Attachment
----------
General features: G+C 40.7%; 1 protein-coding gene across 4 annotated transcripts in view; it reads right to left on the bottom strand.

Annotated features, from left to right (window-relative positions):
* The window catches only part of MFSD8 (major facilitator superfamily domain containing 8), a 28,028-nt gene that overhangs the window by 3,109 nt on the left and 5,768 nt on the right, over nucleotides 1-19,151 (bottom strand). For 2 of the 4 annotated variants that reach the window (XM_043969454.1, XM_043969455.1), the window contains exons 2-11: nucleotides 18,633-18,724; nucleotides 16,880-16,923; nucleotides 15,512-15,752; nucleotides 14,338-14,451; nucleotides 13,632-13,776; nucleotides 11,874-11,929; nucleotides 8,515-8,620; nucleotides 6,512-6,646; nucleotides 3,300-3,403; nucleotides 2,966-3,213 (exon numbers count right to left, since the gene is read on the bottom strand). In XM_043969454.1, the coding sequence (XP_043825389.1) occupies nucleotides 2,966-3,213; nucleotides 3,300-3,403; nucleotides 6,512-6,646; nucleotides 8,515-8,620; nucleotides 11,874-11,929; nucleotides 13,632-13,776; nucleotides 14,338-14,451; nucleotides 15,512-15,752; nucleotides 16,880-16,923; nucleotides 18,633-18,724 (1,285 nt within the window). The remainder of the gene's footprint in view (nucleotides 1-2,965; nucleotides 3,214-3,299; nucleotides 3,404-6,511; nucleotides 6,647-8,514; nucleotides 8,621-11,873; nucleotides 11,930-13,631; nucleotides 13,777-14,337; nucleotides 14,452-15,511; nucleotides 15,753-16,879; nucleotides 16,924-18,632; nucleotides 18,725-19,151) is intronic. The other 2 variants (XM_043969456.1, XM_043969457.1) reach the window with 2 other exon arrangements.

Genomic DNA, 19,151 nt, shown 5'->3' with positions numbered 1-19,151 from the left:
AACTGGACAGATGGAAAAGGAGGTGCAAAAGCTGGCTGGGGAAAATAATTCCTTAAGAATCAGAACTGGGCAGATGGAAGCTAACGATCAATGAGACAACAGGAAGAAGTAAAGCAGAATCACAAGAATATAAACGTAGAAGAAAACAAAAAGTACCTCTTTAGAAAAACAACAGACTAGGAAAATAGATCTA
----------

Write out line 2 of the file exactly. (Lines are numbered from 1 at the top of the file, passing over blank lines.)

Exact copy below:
Annotated features, from left to right (window-relative positions):